It's true the linseed oil smell is such a trigger. I have not the patience for the drying time of oil paint but I love the depth of the color and glazing. This is what the winter is for, gathering all your riches about you and enjoying them thoroughly, and beautifying your personal environment. The cold and snow outside make me appreciate my nice warm place even more...

Olfacta said...

Hi Shelly -- Light's a different spectrum, of course -- magenta/yellow/cyan right? There are so many color theories, the most interesting of which involves the impurities in pigment which "cause" color.

Olfacta said...

Hi Lucy -- Yes, I guess we know a little more about snow and ice down hea-yeh now...going on five days housebound...I swear if I don't get out say the driveway's still iced up? Aaarrrgh! Anyway, I usually paint in oils in the winter, watercolors in summer and acrylics when someone forces me to use them. I did finish one and start two oil paintings this week so it hasn't been a total loss...

Barbara/Perfumaniac said...

The orris sounds wonderful! (And I've always wanted to smell spikenard.) I got some synthetic notes from Perfumer's Apprentice a while back — castoreum, civet, etc. — and it, too, was a revelation, but the natural stuff sounds wonderful. (Got natural myrrh and frankincense at Enfleurage in NYC and they were beautiful and strong.)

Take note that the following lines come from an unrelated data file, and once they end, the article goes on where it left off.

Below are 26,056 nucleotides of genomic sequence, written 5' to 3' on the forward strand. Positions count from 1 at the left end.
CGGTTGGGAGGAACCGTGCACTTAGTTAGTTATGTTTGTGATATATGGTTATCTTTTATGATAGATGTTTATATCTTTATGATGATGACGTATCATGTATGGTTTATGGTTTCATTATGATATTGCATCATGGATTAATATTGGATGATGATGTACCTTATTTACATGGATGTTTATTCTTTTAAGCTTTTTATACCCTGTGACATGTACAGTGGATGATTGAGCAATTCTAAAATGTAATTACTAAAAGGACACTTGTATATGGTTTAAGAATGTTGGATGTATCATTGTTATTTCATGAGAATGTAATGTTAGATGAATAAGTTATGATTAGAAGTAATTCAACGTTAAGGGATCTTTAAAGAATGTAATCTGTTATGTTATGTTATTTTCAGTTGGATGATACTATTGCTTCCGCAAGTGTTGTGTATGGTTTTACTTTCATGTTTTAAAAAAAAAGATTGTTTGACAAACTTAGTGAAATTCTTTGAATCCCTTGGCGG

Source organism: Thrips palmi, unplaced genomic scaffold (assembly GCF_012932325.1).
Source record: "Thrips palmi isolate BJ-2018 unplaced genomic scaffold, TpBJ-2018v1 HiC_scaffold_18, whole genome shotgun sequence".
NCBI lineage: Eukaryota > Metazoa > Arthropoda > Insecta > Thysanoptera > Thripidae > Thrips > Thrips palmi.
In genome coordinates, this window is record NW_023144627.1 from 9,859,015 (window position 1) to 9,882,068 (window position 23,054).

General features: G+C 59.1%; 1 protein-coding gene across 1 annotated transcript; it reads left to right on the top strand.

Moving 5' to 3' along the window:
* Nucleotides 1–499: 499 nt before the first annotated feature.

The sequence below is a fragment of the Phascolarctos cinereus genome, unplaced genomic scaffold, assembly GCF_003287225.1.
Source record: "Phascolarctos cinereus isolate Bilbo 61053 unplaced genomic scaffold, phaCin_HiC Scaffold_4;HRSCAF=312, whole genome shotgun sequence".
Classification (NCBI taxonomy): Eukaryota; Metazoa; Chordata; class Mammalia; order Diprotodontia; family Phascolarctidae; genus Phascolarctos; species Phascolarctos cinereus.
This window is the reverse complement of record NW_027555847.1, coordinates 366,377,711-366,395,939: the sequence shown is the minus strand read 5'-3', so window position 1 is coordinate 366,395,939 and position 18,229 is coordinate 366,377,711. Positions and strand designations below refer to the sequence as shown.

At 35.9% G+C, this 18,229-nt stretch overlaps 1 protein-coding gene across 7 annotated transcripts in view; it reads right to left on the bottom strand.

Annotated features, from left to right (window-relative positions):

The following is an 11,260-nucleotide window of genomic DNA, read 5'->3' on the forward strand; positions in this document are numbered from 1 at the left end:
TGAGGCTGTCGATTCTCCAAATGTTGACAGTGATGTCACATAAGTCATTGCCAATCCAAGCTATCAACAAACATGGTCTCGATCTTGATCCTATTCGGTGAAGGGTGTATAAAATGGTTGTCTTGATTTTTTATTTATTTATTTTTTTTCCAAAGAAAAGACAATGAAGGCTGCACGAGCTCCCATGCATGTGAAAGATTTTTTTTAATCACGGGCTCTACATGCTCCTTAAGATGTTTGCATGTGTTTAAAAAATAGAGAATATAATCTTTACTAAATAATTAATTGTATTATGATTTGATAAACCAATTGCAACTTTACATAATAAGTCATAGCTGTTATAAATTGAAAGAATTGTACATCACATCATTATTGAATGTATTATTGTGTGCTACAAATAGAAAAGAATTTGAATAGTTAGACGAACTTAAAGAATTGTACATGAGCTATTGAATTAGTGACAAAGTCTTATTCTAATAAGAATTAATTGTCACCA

I can see how the uninitiated would wonder, "What do you do with this stuff?" Why, sniff it, of course!

Anonymous said...

You will not believe this, but your post brought back a flood of memories to me. When I was nineteen I developed a passion for oriental rugs devouring all the literature that I could on the subject. I was especially interested in 'The Dobag Project' set up Professor Boehmer near Cannakale in Turkey. I saved for months persuading my parents to let me go and I eventually made my way to Istanbul, after receiving an invite to see the project. However, making my way there I stopped in Bursa and met a Swiss girl, with whom I spent the rest of my three weeks with. A heady experience for a nineteen year old from Belfast who had never travelled outside of Ireland by himself before( remember this was the late seventies) in economically and politically depressed Ireland. I still have that passion for rugs.